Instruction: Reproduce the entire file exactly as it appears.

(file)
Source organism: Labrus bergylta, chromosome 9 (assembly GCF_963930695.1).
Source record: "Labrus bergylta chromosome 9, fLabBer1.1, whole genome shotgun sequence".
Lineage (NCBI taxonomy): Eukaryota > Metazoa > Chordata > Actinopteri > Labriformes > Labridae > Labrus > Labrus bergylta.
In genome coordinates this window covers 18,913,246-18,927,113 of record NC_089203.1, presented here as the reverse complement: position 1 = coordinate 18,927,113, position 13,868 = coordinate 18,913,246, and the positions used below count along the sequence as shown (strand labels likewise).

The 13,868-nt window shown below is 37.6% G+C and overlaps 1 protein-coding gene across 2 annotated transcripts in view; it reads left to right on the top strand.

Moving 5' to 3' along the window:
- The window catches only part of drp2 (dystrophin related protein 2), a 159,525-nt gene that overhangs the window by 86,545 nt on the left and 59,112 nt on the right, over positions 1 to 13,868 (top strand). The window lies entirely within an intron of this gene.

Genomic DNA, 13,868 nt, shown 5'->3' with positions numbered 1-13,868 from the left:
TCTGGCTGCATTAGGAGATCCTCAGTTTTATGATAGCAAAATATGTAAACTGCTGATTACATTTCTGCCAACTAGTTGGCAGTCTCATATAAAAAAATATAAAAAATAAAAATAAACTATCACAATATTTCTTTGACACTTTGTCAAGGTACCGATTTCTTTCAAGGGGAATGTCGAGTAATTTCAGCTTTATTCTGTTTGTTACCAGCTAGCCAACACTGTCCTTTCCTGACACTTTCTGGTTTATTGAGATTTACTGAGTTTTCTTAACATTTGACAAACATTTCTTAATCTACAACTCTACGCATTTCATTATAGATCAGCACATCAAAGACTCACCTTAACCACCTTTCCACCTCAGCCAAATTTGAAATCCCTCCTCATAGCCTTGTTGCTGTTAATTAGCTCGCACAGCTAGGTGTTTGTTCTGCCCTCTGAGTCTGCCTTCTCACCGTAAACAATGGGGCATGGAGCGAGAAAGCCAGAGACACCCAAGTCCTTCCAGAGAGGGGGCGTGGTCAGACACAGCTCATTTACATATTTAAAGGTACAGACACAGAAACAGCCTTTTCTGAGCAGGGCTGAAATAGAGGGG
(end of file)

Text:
Source organism: Labrus bergylta, chromosome 9 (assembly GCF_963930695.1).
Source record: "Labrus bergylta chromosome 9, fLabBer1.1, whole genome shotgun sequence".
Lineage (NCBI taxonomy): Eukaryota > Metazoa > Chordata > Actinopteri > Labriformes > Labridae > Labrus > Labrus bergylta.
In genome coordinates this window covers 18,913,246-18,927,113 of record NC_089203.1, presented here as the reverse complement: position 1 = coordinate 18,927,113, position 13,868 = coordinate 18,913,246, and the positions used below count along the sequence as shown (strand labels likewise).

The 13,868-nt window shown below is 37.6% G+C and overlaps 1 protein-coding gene across 2 annotated transcripts in view; it reads left to right on the top strand.

Moving 5' to 3' along the window:
- The window catches only part of drp2 (dystrophin related protein 2), a 159,525-nt gene that overhangs the window by 86,545 nt on the left and 59,112 nt on the right, over positions 1 to 13,868 (top strand). The window lies entirely within an intron of this gene.

Genomic DNA, 13,868 nt, shown 5'->3' with positions numbered 1-13,868 from the left:
TCTGGCTGCATTAGGAGATCCTCAGTTTTATGATAGCAAAATATGTAAACTGCTGATTACATTTCTGCCAACTAGTTGGCAGTCTCATATAAAAAAATATAAAAAATAAAAATAAACTATCACAATATTTCTTTGACACTTTGTCAAGGTACCGATTTCTTTCAAGGGGAATGTCGAGTAATTTCAGCTTTATTCTGTTTGTTACCAGCTAGCCAACACTGTCCTTTCCTGACACTTTCTGGTTTATTGAGATTTACTGAGTTTTCTTAACATTTGACAAACATTTCTTAATCTACAACTCTACGCATTTCATTATAGATCAGCACATCAAAGACTCACCTTAACCACCTTTCCACCTCAGCCAAATTTGAAATCCCTCCTCATAGCCTTGTTGCTGTTAATTAGCTCGCACAGCTAGGTGTTTGTTCTGCCCTCTGAGTCTGCCTTCTCACCGTAAACAATGGGGCATGGAGCGAGAAAGCCAGAGACACCCAAGTCCTTCCAGAGAGGGGGCGTGGTCAGACACAGCTCATTTACATATTTAAAGGTACAGACACAGAAACAGCCTTTTCTGAGCAGGGCTGAAATAGAGGGG